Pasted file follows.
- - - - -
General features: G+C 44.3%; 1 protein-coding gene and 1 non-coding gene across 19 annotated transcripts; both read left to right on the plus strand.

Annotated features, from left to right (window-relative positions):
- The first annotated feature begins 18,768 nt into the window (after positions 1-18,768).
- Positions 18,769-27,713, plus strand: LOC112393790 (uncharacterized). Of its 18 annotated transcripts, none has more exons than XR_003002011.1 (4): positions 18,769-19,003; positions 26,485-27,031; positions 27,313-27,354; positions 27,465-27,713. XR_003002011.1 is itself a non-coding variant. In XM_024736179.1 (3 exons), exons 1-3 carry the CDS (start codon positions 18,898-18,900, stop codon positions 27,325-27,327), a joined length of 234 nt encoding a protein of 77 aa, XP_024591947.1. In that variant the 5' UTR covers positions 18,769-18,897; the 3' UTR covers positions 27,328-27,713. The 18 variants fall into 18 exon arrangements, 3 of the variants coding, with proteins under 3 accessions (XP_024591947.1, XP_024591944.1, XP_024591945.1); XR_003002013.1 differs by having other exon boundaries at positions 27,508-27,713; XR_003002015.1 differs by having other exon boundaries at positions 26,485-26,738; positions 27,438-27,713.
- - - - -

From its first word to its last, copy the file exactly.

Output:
General features: G+C 44.3%; 1 protein-coding gene and 1 non-coding gene across 19 annotated transcripts; both read left to right on the plus strand.

Annotated features, from left to right (window-relative positions):
- The first annotated feature begins 18,768 nt into the window (after positions 1-18,768).
- Positions 18,769-27,713, plus strand: LOC112393790 (uncharacterized). Of its 18 annotated transcripts, none has more exons than XR_003002011.1 (4): positions 18,769-19,003; positions 26,485-27,031; positions 27,313-27,354; positions 27,465-27,713. XR_003002011.1 is itself a non-coding variant. In XM_024736179.1 (3 exons), exons 1-3 carry the CDS (start codon positions 18,898-18,900, stop codon positions 27,325-27,327), a joined length of 234 nt encoding a protein of 77 aa, XP_024591947.1. In that variant the 5' UTR covers positions 18,769-18,897; the 3' UTR covers positions 27,328-27,713. The 18 variants fall into 18 exon arrangements, 3 of the variants coding, with proteins under 3 accessions (XP_024591947.1, XP_024591944.1, XP_024591945.1); XR_003002013.1 differs by having other exon boundaries at positions 27,508-27,713; XR_003002015.1 differs by having other exon boundaries at positions 26,485-26,738; positions 27,438-27,713.